Taking Faith Formation Outdoors: Five Ideas

chalk on sidewalk2 copy

“We know that engaging the Bible requires tangible experiences. That means water, soil, plants, rocks, and seeds!”

 

Taking Christian Education Outdoors
Sunday school attendance drops off at our suburban church, so we offer a simplified program for June and July with time for free play outside. Last year our side yard was under construction, leaving us with a small brick courtyard. But that small space offered big opportunities. Classic activities like bubbles, sidewalk chalk, clay, gardening and painting were surprisingly engaging for the younger elementary class. Reflecting back, I believe that the outdoor time offered children something that they are often lacking: unstructured play.

Nature Deficit Disorder
Eleven years ago, the book Last Child in the Woods by Richard Louv introduced the concept of ‘nature deficit disorder.’ While much has been written about the physical and mental effects of less time outdoors, I haven’t found much on the spiritual effects. Yet, I believe that Christian educators know the importance of connecting God with nature. From the Creation Story, to the Parable of the Sower, we know that engaging the Bible requires tangible experiences. That means water, soil, plants, rocks, and seeds! We also know that time outdoors can provide a calming place to nurture reflection and prayer.

So the question is: How can we provide authentic opportunities to practice faith outdoors? Below are a few very simple, inexpensive ideas for taking children outside for faith formation this spring and summer. The activities are not new. But last summer taught us important lessons: children crave time outdoors, and this time is a valuable opportunity to connect with God.

1. Plant
A church garden can be created almost anywhere: a neglected corner of the grounds, recycled containers, or even the wall pockets we used last year (see picture). Just be sure to water them often as they dry out quickly. Easy-to-grow vegetables like cucumbers, squash, and lettuce could be shared with the local food pantry. Milkweed seeds can be grown and then replanted as a host plant for threatened monarch butterflies. Even a small space offers big gardening opportunities.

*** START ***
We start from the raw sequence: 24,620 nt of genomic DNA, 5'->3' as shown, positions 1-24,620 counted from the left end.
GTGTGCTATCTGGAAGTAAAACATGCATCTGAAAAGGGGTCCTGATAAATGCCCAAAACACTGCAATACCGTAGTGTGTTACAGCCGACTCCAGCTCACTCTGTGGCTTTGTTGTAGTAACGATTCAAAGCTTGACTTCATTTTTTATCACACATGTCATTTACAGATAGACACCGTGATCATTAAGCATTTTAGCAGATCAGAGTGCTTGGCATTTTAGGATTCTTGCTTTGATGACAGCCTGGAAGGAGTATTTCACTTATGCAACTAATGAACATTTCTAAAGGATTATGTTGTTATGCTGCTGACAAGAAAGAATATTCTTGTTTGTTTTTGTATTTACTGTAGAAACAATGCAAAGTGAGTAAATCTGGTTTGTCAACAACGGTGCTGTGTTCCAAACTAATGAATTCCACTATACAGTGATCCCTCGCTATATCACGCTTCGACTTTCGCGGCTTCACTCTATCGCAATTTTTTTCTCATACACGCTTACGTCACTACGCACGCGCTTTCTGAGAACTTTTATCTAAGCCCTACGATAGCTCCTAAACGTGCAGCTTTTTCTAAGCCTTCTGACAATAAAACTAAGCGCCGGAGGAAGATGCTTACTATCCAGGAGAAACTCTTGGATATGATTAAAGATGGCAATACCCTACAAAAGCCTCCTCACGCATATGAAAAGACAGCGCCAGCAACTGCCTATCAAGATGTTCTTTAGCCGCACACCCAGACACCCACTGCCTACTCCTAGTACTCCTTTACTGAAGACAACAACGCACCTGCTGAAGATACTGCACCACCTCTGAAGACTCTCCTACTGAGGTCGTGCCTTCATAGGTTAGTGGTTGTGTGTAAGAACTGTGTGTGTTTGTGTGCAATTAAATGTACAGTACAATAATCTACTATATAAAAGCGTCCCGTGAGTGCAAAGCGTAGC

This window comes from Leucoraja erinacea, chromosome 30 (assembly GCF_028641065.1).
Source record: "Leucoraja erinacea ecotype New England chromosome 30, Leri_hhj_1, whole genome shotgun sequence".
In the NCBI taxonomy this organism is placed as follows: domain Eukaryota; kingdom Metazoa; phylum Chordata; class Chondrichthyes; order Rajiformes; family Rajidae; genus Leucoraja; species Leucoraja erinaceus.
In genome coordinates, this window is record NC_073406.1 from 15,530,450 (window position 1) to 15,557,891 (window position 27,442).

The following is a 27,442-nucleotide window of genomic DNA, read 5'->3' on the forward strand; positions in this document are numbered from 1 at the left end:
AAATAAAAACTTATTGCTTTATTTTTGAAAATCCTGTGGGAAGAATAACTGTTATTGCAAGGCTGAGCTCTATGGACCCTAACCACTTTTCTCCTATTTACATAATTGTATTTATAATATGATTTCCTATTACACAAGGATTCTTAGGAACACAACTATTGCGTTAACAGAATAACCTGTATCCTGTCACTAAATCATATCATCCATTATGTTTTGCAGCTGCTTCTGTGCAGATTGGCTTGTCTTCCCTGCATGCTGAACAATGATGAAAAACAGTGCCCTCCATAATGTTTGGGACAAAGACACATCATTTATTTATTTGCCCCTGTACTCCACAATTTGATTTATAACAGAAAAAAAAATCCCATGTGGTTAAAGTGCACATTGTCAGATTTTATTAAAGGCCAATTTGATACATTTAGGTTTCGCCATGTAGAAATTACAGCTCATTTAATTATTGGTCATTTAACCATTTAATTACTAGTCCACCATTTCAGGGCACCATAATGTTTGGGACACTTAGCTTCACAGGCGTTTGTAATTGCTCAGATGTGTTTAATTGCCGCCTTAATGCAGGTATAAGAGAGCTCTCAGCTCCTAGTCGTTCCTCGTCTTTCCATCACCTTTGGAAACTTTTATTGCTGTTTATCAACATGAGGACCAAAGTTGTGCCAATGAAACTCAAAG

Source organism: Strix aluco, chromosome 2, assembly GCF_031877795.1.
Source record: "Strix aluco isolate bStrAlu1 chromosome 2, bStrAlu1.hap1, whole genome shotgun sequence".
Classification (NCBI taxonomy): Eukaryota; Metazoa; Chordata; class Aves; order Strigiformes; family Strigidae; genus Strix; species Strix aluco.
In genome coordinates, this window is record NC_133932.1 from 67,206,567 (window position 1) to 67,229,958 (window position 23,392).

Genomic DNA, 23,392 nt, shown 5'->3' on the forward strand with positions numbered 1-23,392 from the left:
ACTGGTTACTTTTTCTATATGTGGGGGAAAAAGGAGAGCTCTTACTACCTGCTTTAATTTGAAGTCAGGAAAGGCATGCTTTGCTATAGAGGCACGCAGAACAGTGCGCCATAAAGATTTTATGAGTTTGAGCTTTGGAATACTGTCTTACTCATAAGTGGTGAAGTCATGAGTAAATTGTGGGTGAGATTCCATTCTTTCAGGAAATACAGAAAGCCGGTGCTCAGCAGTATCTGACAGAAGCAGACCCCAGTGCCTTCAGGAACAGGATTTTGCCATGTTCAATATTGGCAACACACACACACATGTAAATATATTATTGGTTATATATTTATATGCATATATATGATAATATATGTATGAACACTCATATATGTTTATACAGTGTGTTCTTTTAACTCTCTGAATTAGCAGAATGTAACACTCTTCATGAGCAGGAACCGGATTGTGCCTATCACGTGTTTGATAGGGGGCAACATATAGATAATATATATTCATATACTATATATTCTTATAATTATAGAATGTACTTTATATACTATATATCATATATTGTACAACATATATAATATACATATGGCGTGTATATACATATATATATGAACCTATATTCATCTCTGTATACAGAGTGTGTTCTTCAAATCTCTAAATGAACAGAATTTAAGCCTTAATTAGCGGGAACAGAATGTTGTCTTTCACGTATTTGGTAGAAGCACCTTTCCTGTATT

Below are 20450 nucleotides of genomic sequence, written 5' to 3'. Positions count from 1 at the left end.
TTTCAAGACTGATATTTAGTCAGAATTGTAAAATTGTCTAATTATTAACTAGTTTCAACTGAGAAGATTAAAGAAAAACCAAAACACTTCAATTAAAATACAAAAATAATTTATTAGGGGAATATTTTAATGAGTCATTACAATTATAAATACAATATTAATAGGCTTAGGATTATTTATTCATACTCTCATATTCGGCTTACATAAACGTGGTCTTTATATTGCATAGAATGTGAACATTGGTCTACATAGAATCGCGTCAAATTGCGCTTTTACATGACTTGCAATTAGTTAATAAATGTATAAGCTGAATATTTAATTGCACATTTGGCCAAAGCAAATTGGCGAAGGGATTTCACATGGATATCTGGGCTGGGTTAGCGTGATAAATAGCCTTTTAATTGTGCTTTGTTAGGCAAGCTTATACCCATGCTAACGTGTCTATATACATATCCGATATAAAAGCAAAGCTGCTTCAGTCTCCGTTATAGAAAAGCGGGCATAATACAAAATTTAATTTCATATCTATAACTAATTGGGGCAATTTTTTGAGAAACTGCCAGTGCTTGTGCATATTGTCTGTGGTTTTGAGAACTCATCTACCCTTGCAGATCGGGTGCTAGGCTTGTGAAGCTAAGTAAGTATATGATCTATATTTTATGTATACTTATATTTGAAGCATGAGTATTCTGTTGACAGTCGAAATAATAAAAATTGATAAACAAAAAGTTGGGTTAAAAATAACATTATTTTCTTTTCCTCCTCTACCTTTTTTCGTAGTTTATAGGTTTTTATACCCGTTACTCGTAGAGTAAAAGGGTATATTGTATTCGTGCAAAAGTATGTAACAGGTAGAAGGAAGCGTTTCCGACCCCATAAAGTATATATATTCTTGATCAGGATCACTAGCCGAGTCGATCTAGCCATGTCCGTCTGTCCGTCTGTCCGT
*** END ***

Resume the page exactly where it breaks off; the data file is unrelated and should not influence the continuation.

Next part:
plants outside

2. Create and Paint
At our church, one of the most popular outdoor activities last summer was painting. All we needed were big pieces of paper, brushes, tempera paint and a few rocks to hold the paper down. The kids enjoyed painting their version of the day’s story. If paint is too messy for your group, consider using brushes with water as ‘paint,’ making a picture that disappears when it dries.

3. Pray Outdoors with Chalk & more
Many outdoor activities can be turned into prayers. Sidewalk chalk prayers at the church entry are a wonderful, visible reminder of children’s prayers and presence. Plastic landscape fencing can be used as a prayer loom and woven with sticks, ribbons or scraps of fabric. One of our favorite outdoor prayers is to blow bubbles after each person shares their prayers.

chalk on sidewalk2

chalk on sidewalk

4. Discover God’s Creation
We learned that magnifying glasses are a very popular tool for examining God’s handiwork. What a different view of the world we get when we look closely at the cracks in the sidewalk, under leaves and on a tree trunk! Consider providing paper and crayons to record discoveries.

5. Experience Bible Stories with Water, Sand, and Clay
Many preschools and kindergartens have abandoned a former staple: sensory tables. We find that because they don’t use them in school, children look forward to tactile activities at church. To make sensory tables, we use under-bed plastic storage bins which are inexpensive, stackable and shallow. Spilled sand, water, rice and even playdough are no problem outdoors.

When we read the stories of Moses, we fill the tables with sand. Children are fascinated when we fill the tubs with water – they use measuring cups, a few shells, and plastic boats for water stories (Jesus’ baptism, calling the disciples, and Jonah, to name a few). Rice is appropriate for the parables which mention seeds. When we read any stories with bread we use a simple homemade salt dough, which provides lots of tactile rolling and cutting fun. We find that the children often don’t want to stop when our time is up!

hand with craft

 

A Prayer for Outdoor Formation
God of All Creation,
open our eyes to your wonders around us.
Help us to embrace a bit of mess,
that we might lead children to the beauty,
peace and joy that exist in your amazing world.

 


Christine V. Hides is the Director of Faith Formation at Grace United Methodist Church in Lake Bluff, IL, a mother of two, and a student at Garrett-Evangelical Theological Seminary.  She writes about Christian education at Bless Each One

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